The story of Black Narcissus, 1947, is set in India. But it's a film about white people and their feelings
'Allegedly Problematic' is a monthly column by Kuzhali Manickavel, which takes a cheeky look at literary/cultural offerings from the past that would now be considered, well, problematic — and asks, 'But are they really?'.
Read more from the series here.
Welcome fam to the minty-fresh, sparkling and brand spanking new second instalment of our column. Previously, we somewhat boldly stated that we would watch a movie called Black Narcissus and report back. The good news first. Unlike the previous movie, I actually watched this one till the end. It will now be purely bad news from now on.
What can we say about Black Narcissus? I hate to talk about me all the time but I want to say that as a writer, I am usually criticised for being weird. I feel the people who say that have not seen this movie. There are so very many odd things going on that one hardly knows where to begin. There are nuns, a palace which apparently housed courtesans long ago (complete with naked lady graffiti, to really drive that point home), “natives” who do little except smile, tiny white ponies, a sexy Indian maid who doesn’t speak at all (she does scream a couple of times though. And she dances of course), an ayah who sounds a lot like Mrs Gamp, mental illness, flashbacks, an Englishman called Dean who wears small shorts and has a monkey, a Holy Man with four vertical marks on his forehead and unrequited love.
Because we want to live, we will not whine about all these things, even though they are certainly worth whining about. So in the interest of time, we will forego complaining about the obvious brownface, weird accents, frightening exoticism and all that fun stuff. Let us instead focus on two things which really struck me.
1. The use of language.
So, try to follow me here. The nuns speak English. The ayah speaks English, without even trying to put on an accent of any kind. But they call in a little boy called Joseph to be an interpreter because I’m not sure why. And there is Dean the Englishman who can speak everything because he is a white dude in a foreign land. The locals apparently don’t speak Hindustani or English (the horror!) but they do speak something that sounded a lot like French to me because what do I know.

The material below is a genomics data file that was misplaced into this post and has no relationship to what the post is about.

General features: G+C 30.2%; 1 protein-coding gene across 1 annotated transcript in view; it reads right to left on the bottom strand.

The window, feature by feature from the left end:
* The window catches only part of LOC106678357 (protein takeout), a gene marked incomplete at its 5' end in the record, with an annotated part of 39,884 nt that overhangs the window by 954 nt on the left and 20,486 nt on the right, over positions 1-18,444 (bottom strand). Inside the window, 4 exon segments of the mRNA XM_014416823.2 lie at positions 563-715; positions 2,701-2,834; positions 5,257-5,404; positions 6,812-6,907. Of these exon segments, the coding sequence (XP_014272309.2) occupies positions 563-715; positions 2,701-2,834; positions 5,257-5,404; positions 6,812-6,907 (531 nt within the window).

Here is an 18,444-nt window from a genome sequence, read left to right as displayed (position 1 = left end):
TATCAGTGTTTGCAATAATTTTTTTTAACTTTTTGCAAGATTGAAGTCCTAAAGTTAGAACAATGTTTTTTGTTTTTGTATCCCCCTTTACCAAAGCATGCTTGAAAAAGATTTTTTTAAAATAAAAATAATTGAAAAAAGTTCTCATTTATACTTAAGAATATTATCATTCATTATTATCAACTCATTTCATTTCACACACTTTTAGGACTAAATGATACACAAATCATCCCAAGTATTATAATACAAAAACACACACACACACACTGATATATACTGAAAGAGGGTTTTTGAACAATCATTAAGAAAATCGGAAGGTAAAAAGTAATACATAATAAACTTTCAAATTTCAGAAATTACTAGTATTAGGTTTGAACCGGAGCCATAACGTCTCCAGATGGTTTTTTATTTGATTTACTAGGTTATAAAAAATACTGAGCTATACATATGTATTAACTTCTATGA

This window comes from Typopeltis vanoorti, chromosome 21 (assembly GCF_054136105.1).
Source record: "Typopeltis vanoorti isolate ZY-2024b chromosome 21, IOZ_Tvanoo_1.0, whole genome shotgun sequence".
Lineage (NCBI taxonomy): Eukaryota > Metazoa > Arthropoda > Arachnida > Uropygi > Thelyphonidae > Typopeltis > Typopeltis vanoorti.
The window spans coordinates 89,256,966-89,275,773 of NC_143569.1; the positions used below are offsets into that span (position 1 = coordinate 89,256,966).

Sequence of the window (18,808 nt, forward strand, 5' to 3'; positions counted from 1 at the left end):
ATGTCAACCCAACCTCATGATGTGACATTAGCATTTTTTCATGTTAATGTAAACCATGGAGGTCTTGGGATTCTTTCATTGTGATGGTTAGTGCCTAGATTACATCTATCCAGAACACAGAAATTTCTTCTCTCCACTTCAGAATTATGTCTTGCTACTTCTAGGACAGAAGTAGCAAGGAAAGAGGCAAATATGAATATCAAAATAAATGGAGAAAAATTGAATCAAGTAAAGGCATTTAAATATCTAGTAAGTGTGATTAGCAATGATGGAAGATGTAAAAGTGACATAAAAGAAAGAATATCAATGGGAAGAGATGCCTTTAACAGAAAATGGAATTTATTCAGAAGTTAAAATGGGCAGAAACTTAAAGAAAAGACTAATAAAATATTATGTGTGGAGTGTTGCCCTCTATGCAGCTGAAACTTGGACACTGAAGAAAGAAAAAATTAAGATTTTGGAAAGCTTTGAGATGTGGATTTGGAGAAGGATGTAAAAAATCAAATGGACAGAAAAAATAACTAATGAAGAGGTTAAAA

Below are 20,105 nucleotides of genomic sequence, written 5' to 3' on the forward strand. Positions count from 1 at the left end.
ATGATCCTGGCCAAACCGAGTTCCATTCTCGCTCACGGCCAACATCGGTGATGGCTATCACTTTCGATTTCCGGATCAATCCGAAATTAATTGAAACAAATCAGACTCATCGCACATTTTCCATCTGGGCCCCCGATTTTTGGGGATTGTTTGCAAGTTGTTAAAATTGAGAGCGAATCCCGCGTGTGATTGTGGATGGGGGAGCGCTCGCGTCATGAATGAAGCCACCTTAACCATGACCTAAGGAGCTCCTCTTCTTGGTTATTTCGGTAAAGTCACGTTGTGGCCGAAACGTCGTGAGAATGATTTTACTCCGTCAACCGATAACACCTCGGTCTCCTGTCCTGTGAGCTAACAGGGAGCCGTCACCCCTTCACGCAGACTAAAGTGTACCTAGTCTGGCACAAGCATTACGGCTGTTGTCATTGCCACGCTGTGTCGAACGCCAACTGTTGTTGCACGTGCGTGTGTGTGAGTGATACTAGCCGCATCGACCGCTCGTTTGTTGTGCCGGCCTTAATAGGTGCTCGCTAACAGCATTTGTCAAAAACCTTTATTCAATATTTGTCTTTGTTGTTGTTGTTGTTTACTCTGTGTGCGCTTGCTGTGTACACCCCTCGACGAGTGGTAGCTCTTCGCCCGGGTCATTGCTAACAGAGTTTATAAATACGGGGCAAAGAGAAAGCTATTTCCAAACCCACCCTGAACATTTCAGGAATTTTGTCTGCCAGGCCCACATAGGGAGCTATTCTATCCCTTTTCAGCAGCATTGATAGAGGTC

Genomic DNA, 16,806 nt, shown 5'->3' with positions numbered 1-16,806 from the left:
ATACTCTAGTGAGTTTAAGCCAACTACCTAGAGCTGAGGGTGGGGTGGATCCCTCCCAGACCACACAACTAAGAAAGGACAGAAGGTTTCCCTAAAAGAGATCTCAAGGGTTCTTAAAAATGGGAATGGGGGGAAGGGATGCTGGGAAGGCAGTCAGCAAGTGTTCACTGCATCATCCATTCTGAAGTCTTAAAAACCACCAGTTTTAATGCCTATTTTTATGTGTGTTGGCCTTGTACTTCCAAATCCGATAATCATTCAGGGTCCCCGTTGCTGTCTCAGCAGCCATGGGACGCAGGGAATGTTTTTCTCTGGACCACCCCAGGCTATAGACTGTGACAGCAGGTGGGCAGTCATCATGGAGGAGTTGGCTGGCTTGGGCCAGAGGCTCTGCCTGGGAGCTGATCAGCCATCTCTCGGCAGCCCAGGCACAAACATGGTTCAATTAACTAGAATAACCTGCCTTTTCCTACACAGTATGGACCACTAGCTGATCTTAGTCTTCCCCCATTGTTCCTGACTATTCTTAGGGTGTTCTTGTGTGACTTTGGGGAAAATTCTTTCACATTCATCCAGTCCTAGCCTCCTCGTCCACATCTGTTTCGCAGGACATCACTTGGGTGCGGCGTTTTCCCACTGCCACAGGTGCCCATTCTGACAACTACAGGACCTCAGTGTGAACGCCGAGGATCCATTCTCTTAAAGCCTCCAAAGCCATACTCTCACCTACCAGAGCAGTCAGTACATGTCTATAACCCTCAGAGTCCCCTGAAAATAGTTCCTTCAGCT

There is the Holy Man, who doesn’t talk but apparently is fluent in English and several European languages, which I guess is an amazing thing for an Indian to be. And of course there is the sexy Indian maid, who doesn’t speak at all because she is a woman and she is Indian and she is sexy. On the whole, it felt like a lot of emphasis and importance was placed on language use in the movie and also, at the very same time, absolutely no emphasis or importance was placed on language use in the movie at all. It was very confusing.
2. The “natives”.
I remember reading L’Etranger by Albert Camus and while that whole rigmarole of the protagonist having various white dude feelings was being played out I was like, um what about the dude he shot though? The natives in this movie are similar to that dude who got shot.
This story is really only about the white people and how they feel and all about their feelings. Everything is hard and different. They get weird rashes, they forget to plant vegetables, the atmosphere of this strange place is just so strange and as a result, so many feelings. In fact, it causes one nun to completely lose her marbles.
While all these things are happening, the natives just smile. That’s it. When the white people talk about them, they say the natives are primitive people, like unreasonable children. They all look the same. They smell. They have never seen medicine before. I guess when you want to make a movie which is just about white people and their feelings, the other human beings have to be relegated to “natives” status.
So maybe we shouldn’t complain about this because God forbid that white people shouldn’t be able to talk about their feelings, especially when it’s at the expense of others.
So fam? Is this movie problematic? I think it is, but it’s also really weird and apparently it’s silly to whine about old, weird things. And so, because we do not want to be unreasonable children, we say what a great movie, thank you for setting it in India which is a great country and which in this instance, you actually made in England.
Next month, we will continue to be patriotic and defend the country from the offensiveness of a movie that wasn’t made 50 years ago! It’s something called Basmati Blues! No, really! That’s what it’s called! Wow!
Kuzhali Manickavel is the author of the short story collections 'Insects Are Just like You and Me except Some of Them Have Wings' and 'Things We Found During the Autopsy', both available from Blaft Publications
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Updated Date: Feb 13, 2020 09:39:10 IST